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What does it really, truly mean to be a mother?

Does being a mother mean your life mainly consists of potty-training, play dates, naps, report cards, and trips to Target? Does being a mother mean solely complaining about no sleep, public meltdowns, or dealing with preteens and puberty?

While those are definitely some of the most real and common topics a mother may speak openly about to her friends or acquaintances, they only scratch the surface of what it actually means to be a mother to another human being.

Becoming a mother is more than the act of shoving aside your own personal desires once your child is born. Raising a human being who is completely dependent on you for food, warmth, love, comfort, and protection is no joke.

Quite often, actually being a mother is very different from our ideas about what a mother is or should be.

Being a mother means being wrong a lot but wanting so badly to be right. It means making agonizing decisions when you don’t even know what the right decision is. Being a mother means you are bound and tied to the well-being of another soul until you take your last breath.

Being a mother means being relied upon to know how to do things you may not know how to do, how to make things you may never have heard of, how to fix things without the right tools, and how to soothe the darkest fears imaginable within your child without any light to guide you at all.

Being a mother is a journey that can take you up to the peaks of joy, through the valleys of contentment, and right down into the trenches of your own emotional limits.

Being a mother means you will be cracked open by panic, worry, and stress. It also means you will be stitched up again by sweet smiles, soft little hands, and the warmest of hugs.

To choose to be a mother means you have decided that you are ready for this journey even when you don’t know where you were going or how you’ll even get there. It means the person you once thought you were will likely take a back seat to the new warrior created by motherhood.

You will get dirty, bruised, knocked over, tested, and most of all—you will realize that the love for a child can expand over any kind of obstacle.

Motherhood is the shedding of a skin that used to be.

Becoming a mother can induce newfound compassion and strength but it can also breed resentment and depression. Some women struggle to find an identity at all after becoming mothers. It’s never guaranteed that motherhood will be as rewarding for some as it is for others.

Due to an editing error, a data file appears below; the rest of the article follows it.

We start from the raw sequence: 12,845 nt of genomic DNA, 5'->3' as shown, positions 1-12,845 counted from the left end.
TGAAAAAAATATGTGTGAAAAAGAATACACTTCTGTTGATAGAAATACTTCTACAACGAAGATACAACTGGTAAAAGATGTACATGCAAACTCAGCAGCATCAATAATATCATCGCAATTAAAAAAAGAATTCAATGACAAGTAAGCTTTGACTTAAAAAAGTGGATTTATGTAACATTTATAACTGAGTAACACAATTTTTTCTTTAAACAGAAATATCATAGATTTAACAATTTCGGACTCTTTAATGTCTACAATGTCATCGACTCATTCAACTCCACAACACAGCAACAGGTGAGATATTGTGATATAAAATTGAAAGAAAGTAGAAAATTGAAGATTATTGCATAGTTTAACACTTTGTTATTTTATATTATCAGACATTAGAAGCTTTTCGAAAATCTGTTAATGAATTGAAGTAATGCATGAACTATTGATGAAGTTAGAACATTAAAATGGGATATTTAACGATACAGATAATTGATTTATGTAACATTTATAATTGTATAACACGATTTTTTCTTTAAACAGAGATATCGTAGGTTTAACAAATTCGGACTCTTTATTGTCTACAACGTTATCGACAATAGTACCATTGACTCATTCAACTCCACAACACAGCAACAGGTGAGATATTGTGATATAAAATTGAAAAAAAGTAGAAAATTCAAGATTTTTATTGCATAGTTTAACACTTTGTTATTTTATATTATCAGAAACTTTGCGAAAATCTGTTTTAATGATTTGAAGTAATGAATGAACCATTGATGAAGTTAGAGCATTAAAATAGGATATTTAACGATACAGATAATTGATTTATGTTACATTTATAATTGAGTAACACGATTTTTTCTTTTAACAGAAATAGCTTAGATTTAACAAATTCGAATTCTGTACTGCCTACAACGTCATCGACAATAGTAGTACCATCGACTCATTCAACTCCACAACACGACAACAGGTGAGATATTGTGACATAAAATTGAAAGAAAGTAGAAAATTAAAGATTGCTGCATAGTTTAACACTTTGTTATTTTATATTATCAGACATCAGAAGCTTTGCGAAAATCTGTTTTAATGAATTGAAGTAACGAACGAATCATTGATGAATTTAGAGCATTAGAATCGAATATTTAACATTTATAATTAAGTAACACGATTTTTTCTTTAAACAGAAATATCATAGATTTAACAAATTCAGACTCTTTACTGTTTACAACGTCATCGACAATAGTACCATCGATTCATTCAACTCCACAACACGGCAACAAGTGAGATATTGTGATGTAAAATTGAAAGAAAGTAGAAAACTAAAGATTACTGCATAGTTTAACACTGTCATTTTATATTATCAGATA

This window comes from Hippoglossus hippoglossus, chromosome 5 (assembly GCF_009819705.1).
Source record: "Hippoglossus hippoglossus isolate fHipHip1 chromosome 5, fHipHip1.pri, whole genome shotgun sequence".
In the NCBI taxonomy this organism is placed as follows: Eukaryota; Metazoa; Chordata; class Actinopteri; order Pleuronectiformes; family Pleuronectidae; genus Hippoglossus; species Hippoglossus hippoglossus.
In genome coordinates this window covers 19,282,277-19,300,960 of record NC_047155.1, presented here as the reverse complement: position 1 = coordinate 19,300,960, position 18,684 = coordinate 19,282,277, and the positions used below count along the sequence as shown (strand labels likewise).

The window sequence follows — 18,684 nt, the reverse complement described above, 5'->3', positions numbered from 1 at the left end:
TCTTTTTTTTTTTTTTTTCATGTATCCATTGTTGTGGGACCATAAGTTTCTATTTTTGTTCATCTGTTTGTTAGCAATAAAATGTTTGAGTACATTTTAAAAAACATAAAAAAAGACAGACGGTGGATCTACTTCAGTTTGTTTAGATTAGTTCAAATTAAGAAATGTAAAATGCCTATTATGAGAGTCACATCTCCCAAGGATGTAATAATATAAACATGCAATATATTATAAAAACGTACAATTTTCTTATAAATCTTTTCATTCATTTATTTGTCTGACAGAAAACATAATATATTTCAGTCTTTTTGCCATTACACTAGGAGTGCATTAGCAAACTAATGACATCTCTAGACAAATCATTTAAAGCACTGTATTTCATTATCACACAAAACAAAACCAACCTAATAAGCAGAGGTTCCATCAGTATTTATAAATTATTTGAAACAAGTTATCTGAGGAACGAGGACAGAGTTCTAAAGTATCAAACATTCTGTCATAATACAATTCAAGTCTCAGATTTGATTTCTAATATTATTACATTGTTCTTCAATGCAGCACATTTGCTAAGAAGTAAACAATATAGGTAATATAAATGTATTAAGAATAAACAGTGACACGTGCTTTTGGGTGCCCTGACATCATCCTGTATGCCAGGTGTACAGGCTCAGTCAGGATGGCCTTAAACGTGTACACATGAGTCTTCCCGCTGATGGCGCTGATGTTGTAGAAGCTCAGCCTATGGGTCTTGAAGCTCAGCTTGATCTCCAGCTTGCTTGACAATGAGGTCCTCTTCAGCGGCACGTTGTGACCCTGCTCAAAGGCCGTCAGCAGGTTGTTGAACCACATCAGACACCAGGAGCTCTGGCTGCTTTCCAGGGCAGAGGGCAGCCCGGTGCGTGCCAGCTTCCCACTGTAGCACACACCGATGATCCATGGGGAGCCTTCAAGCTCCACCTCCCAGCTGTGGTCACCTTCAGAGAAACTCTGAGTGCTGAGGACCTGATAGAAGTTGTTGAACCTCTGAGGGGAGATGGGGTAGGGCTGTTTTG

As a mother, you will feel weaker than you’ve ever felt in your life. You will have moments of such exhaustion and vulnerability that you’ll question your maternal path and your abilities altogether.

What it means to be a mother is somuch more than many of us bargained for, expected, or were told. Motherhood often takes no prisoners and it can indeed function without mercy on many occasions.

But despite the trials, tribulations, and battles, motherhood is ultimately a gift. It’s a gift that tests us, evolves us, and shows us truecompassion.

Motherhood isn’t for the fainthearted. It isn’t just shopping at Target. It isn’t just stress over meltdowns and homework.

Motherhood is a complicated endeavor that weaves together our fears, inadequacies, hopes, and promises into a pattern that looks nothing like we thought it would, yet turns out to be the most intense, stunning, and humbling display of all.

Originally published on the author’s blog

Michelle Zunter

Michelle Zunter is a Canadian-turned-American living, loving, & writing in California. You can read Michelle's lifestyle blogs about love, sex, relationships, marriage, divorce, parenting, step-parenting & much more at The Pondering Nook. You can also listen to Michelle co-hosting at The Broad's Way Podcast discussing similar topics. More of Michelle's featured work can be found on The Huffington PostScary Mommy, Stepparent Magazine, Thought Catalog, Role Reboot, & The Natural Parent Magazine. ***Ponder/Provoke/Relate. You can also follow The Pondering Nook on Facebook, Twitter, Instagram & Pinterest

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